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Lecture 6

Lecture 6: Patriarchy, Gender, and Sexuality

4 Pages
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Department
History
Course Code
HIST 383
Professor
Brian Cowan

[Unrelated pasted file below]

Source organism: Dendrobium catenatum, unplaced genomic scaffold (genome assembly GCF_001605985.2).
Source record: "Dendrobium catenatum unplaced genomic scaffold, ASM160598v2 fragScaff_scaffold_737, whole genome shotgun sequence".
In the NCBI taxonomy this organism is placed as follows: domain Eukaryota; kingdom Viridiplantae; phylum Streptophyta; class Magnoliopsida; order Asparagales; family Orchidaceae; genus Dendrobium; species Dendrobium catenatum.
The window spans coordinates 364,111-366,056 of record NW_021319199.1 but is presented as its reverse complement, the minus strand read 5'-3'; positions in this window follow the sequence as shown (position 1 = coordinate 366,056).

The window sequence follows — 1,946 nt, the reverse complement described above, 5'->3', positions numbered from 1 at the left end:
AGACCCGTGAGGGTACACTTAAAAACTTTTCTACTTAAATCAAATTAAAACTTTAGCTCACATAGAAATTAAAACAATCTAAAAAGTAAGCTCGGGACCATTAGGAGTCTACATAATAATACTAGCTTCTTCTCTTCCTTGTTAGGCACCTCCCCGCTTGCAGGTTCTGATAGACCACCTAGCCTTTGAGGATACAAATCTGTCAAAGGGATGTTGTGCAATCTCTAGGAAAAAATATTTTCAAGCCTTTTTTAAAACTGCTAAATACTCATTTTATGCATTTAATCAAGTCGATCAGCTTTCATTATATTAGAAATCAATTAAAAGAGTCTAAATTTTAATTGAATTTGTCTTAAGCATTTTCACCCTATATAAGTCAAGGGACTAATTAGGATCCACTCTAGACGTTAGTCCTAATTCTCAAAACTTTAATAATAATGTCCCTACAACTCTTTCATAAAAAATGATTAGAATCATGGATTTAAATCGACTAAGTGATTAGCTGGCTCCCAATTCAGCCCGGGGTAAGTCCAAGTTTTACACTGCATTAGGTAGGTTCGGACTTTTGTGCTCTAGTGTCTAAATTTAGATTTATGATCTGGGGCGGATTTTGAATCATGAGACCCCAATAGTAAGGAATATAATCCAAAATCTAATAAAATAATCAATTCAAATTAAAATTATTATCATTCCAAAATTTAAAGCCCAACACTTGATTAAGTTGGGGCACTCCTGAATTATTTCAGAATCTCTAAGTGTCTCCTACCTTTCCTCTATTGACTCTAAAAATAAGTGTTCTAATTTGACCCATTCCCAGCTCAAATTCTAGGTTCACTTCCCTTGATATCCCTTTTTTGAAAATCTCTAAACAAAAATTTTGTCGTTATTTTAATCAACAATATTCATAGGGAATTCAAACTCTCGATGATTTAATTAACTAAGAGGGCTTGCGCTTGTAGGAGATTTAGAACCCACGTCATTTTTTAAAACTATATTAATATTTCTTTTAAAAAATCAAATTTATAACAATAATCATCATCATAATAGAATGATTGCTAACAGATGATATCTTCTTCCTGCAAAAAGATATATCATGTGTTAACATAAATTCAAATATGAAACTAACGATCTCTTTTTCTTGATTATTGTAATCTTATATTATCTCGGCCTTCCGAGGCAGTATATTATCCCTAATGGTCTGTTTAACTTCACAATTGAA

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Lecture 6 Patriarchy Gender and SexualityProfessor Brian CowanDate September 16 2011Marriage 1838 Charles Darwin founding father of modern biology at that time he was 29 years old just completed his famous voyage after leaving Cambridge small private income he was about to get married he decided to draw a procon sheet to decide whether he should marry his cousin favourable children constant companion a friend in old age a playmate home classics and music and female chitchat being forced to visit relatives and relations he crossed this off favourable not favourable no children no second life no one to care for someone in old age advantages to bachelorhood freedom choice of society conversation of clever men at clubs not to bend at every trifle not have to visit relatives if wife does not London then banishment children cost money 19th Jan 1839 he married Emma Wedgewood he settled in a remote village in Kent continued work until publishing Origin of Species later reproduction companionship and the potentially civilizing influence of a woman might cramp his style might interfere with work and companionship between other men contract merged the financial matters of two families its about money or land ensure the succession of land from one generation to the next incest was illegal but attractive to families who want to keep stuff in the family cousin marriage a favoured practice among aristocracy also moral and sexual commitment to support one another love the affective concern sense that marriage should be a loving relationship not everyone got married very high celibacy rates in the early 18th c serious and you had to have the means to support a household social expectations marriage was thought to be impossible if you could not support your spouse and children celibacy rates decline to less than 5 growing popularity of marriage throughout the 18th c social status number of men feeling socially and financially ready to enter into a relationship rise in rural marriages apprentices cannot get married so urban rates are not as high as countryside half of people over the age of 21 would remain unmarried in London not necessarily without sex but marriage more difficult to achieve
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